2. Getting anywhere takes a considerable amount of time, although the subway becomes one of your closest companions, especially if there’s no traffic and the train is running at regular speed.
  3. New York isn’t the scary place it once was. The New York of the 70s, 80s and 90s is long gone, and here to stay is gentrification and lots of money. Taking the subway no longer involves praying to the Virgin Mary that you’ll make it out alive. Don’t discount any neighborhood until you’ve actually visited in person, and completely disregard what the Internet has to say about it.
  4. Don’t be afraid of running out of money. There are likely thousands of other people in your shoes who are somehow making it work with what they have and probably having a lot of fun as well. You can to!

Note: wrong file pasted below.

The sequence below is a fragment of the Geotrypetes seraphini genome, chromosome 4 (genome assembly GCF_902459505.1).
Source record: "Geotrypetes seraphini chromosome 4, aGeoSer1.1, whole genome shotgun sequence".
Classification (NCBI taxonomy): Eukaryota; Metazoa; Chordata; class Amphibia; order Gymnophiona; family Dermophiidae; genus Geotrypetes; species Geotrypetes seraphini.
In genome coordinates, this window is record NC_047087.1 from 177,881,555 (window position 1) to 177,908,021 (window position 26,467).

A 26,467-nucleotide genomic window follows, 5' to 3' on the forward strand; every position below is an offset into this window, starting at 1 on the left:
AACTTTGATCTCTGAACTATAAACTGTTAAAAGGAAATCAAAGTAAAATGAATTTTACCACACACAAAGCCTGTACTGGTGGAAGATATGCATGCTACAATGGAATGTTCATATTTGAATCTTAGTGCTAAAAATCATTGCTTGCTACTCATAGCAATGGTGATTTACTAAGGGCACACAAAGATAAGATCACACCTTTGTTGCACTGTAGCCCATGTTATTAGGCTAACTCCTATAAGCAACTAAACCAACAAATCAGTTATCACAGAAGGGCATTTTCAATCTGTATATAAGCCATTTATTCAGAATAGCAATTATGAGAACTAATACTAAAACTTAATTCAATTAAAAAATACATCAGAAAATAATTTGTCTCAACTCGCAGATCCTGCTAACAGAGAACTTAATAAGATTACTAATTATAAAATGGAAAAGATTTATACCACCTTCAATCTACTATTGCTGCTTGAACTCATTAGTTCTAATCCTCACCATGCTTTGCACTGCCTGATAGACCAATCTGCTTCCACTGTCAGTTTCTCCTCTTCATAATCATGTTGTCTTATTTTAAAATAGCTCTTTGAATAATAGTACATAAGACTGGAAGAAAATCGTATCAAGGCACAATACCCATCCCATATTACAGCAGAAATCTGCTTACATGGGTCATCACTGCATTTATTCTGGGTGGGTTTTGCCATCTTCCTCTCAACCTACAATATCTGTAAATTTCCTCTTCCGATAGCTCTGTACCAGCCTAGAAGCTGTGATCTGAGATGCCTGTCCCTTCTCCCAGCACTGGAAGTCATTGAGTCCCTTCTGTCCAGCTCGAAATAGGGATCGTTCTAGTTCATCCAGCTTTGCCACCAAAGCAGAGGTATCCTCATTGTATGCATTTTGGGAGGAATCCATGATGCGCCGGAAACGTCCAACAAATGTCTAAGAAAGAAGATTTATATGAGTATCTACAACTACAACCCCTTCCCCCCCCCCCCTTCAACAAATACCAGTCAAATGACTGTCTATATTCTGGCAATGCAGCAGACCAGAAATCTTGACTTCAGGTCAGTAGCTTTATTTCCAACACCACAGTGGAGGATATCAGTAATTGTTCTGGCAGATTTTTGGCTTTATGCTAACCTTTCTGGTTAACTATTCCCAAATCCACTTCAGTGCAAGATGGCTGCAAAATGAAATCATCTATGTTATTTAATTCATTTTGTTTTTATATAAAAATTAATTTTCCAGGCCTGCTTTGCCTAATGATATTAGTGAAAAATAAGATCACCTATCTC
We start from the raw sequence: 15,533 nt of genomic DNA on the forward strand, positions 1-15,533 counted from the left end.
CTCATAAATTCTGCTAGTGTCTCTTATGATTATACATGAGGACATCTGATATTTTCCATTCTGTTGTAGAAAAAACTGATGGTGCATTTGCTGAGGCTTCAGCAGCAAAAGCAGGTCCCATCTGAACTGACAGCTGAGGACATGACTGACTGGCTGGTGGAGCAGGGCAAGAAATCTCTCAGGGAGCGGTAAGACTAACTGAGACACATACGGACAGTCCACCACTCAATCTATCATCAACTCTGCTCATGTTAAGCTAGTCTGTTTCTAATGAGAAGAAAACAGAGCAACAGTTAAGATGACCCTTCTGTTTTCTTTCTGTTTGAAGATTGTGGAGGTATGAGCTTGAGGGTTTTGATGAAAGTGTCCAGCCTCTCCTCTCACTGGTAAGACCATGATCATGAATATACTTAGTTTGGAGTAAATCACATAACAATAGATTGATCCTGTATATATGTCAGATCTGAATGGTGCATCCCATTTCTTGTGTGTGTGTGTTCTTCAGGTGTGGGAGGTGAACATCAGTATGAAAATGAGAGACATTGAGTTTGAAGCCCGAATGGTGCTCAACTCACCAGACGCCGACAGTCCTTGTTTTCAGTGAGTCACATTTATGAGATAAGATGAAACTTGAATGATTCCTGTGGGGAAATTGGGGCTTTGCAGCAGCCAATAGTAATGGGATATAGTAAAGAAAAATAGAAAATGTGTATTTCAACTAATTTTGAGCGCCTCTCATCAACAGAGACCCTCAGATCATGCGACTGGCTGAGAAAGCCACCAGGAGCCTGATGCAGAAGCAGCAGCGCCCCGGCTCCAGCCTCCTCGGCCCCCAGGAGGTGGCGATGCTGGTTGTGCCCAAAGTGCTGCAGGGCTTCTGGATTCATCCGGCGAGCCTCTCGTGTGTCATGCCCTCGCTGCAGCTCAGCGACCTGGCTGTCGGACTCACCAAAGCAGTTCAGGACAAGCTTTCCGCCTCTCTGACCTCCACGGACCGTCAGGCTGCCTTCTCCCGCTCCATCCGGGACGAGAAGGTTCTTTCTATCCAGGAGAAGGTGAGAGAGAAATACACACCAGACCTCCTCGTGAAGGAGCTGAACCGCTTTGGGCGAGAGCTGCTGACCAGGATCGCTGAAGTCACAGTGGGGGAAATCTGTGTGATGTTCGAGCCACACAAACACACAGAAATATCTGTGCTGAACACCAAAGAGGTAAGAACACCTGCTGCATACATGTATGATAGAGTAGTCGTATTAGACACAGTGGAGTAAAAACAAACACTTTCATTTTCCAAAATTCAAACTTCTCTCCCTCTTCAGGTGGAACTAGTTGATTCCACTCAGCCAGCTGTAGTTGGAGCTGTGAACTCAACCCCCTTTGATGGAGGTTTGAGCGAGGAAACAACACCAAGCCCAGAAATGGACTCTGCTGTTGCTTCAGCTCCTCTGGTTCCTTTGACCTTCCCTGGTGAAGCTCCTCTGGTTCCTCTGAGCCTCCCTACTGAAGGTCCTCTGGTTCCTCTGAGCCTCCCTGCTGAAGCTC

5. Never, ever be afraid to ask for help. Every New Yorker is in his or her own bubble, often furiously pacing to and from their day jobs trying to imagine being anywhere but midtown Manhattan. But if you’re a tourist or unfamiliar with where to go or how to get somewhere, just ask someone. If you slow a New Yorker down, provided they don’t look like they’re on the way to witness the birth of their child, you’ll usually find that they can be quite friendly and offer some fantastic advice. And make sure to get their top three favorite restaurants, everyone loves talking about food!

P.S. Make sure to follow me on Twitter @djpeltier and on Instagram @danpeltier20 to keep up with all of my adventures in NYC!

 

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“An American-Made Disaster?” The Issues with Interviewing Benny Villanova